Since you are contemplating “crashing” in a Wal-Mart or similar free campsite along the way, you won't have the benefit of electric, water, or sewer hookups for 2,500 miles on the outbound trip. That diminishes the benefit of taking the RV on such an excursion. I expect with the use of coupons in the hotel promotions found at welcome centers and at places such as Denny's, you can find reasonably priced hotel accommodations at major intersections. I would bet that the cost of fuel driving the DP 5,000 miles vs. taking a car/truck (towing 2,500 miles one way) for 5,000 miles would offset a whole lot of the cost of hotels/motels along the way, even accounting for food costs. (Bring a cooler with cold cuts and such and avoid a lot of restaurant stops).

Unless you are planning an RV camping trip, taking your time on the way back from So Cal, I would forgo the DP and look at car/truck alternatives. When we moved my mother-in-law back north from Florida to New York we towed a small U-Haul behind our Honda Element and averaged about 21 mpg. Granted, the trailer wasn't stuffed to the gills for that trip, but we were pleased with the ride and the costs. Using coupons in the green-colored coupon books along the way. we found rooms for as low as $45.00 mid-week and $75 to $79 or so weekends. If you are planning on hauling a$$ many miles a day to make the trip as fast as possible, you won't be spending too many overnights in motels anyway.

Good luck with your trip and your decision. Hey, you may want to take the DP anyway, and enjoy a three-month country-wide sightseeing return trip!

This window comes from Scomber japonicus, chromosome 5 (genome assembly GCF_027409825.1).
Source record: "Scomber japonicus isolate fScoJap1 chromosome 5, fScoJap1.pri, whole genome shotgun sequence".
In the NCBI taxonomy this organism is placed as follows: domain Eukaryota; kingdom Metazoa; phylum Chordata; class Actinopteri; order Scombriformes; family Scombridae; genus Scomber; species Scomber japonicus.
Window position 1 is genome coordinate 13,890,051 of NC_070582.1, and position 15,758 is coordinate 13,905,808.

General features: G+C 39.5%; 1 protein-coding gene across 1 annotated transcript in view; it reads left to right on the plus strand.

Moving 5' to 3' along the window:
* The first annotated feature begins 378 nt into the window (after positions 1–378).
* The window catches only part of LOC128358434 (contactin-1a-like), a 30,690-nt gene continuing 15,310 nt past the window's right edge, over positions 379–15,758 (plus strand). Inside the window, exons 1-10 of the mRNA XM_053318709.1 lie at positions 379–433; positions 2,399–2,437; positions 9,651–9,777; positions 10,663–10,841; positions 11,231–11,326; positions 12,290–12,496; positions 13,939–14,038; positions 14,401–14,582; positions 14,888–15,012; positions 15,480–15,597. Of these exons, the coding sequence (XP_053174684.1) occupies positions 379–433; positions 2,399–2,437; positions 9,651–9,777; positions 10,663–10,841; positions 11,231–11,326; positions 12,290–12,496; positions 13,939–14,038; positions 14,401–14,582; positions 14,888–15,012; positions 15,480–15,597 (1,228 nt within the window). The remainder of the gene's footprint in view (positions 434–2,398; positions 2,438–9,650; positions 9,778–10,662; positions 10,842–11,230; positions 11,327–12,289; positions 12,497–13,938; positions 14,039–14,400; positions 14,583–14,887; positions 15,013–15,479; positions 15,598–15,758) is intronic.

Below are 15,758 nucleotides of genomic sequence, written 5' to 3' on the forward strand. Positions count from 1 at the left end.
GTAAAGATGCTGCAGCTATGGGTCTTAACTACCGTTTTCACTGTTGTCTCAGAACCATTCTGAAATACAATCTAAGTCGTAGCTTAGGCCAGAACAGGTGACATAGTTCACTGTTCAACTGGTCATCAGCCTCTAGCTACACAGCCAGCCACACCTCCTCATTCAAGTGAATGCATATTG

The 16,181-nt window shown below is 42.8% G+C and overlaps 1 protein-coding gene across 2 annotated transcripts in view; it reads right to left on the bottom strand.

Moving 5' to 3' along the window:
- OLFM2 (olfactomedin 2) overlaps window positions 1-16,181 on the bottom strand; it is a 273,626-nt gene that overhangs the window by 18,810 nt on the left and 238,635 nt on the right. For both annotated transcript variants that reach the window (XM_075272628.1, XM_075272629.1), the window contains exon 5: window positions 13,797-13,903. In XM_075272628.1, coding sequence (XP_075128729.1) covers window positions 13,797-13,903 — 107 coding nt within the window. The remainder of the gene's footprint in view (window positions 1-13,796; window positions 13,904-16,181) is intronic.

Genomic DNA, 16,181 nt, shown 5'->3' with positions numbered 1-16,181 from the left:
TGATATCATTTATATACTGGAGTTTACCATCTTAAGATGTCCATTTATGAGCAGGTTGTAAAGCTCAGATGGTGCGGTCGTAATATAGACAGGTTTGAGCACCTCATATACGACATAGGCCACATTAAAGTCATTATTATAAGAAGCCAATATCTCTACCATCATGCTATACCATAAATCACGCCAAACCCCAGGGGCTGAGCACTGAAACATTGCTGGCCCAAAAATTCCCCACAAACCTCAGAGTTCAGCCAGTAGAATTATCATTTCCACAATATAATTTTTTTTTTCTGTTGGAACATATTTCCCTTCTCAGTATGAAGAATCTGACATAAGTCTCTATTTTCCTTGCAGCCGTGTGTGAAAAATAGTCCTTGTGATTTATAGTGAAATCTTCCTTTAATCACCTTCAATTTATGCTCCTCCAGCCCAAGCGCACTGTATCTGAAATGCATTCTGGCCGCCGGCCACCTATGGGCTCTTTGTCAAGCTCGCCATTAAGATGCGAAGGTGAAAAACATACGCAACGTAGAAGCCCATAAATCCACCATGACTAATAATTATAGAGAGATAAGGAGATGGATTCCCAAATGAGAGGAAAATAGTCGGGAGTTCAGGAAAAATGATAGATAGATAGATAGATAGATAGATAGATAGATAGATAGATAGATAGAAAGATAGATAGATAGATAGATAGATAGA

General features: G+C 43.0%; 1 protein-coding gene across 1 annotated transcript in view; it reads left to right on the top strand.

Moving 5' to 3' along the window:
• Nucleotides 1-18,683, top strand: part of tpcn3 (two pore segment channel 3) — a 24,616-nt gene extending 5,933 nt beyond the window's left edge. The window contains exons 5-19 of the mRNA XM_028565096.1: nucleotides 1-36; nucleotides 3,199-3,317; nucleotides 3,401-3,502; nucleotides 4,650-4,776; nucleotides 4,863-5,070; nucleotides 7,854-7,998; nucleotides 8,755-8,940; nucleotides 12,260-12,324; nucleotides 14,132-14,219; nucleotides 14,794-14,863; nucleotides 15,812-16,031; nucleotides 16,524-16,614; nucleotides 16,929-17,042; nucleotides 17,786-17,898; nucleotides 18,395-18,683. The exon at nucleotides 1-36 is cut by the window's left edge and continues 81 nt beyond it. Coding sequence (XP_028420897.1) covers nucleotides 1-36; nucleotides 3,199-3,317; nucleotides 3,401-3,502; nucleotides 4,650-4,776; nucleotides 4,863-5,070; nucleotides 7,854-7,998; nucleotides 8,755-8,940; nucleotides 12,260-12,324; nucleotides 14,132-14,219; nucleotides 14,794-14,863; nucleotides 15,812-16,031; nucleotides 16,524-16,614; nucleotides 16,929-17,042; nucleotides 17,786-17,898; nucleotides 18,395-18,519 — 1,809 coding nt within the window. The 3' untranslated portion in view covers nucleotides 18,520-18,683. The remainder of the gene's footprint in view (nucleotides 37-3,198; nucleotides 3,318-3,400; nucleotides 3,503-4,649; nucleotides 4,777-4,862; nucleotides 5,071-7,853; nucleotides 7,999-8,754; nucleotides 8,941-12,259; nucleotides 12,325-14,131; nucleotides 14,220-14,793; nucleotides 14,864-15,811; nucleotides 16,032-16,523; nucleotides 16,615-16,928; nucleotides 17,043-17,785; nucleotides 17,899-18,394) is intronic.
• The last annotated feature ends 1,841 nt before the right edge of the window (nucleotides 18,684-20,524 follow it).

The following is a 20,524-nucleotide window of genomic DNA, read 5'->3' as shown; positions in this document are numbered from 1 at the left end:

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Old 07-14-2016, 05:06 PM   #6
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I did it...Northern VA to SoCal in under 4 days...Google map says WV to Los Angeles is 35 hours driving time.

Assuming your RV is reliable and properly self-contained, an RV is what makes the trip SO MUCH BETTER than using movers and airports (i.e TSA and airlines that think you are cattle) or driving a car/truck with the U-Haul.

~Use truckstops as much as you can because some rest-stops will be full or too often do not allow "overnighting", despite truckers sleeping there.
~Drive as long as safely possible (team drive?)
~Drive at night (if safe) as much as possible to reduce traffic impact on your passage.

Best luck

P.S. The trip home (probably in September after school starts?) could be an amazing opportunity to see our beautiful country...start with Yosemite - just beautiful!
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Old 07-14-2016, 06:17 PM   #7
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If you have multiple drivers, your trip can be done rapidly and safely. Even without multiple drivers, your technique of staying at rest areas, truck stops, and Walmarts works. We run from Delaware to Alaska every 2 years...5500 miles one way. The last trip we were late due to a grandchild's high school graduation so we pushed. One day over 850 miles and multiple 750+ days. No problem and we do not ever stay at an RV park or campground. THe Flying J's don't have dedicated RV spots and spots in the truck area will fill up early, so stop by late afternoon and plan on leaving in very early morning hours. Same for highway rest areas. A few night hours driving, a break for breakfast and day driving from there works great. Since you'll probably never be spending an entire night at a rest area or FJ, and NO OVERNIGHT CAMPING rules won't apply as you will never be there over the whole night. We do this all the time and have never been questioned. Good luck and enjoy the trip, busy as you'll be.
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Old 07-14-2016, 06:24 PM   #8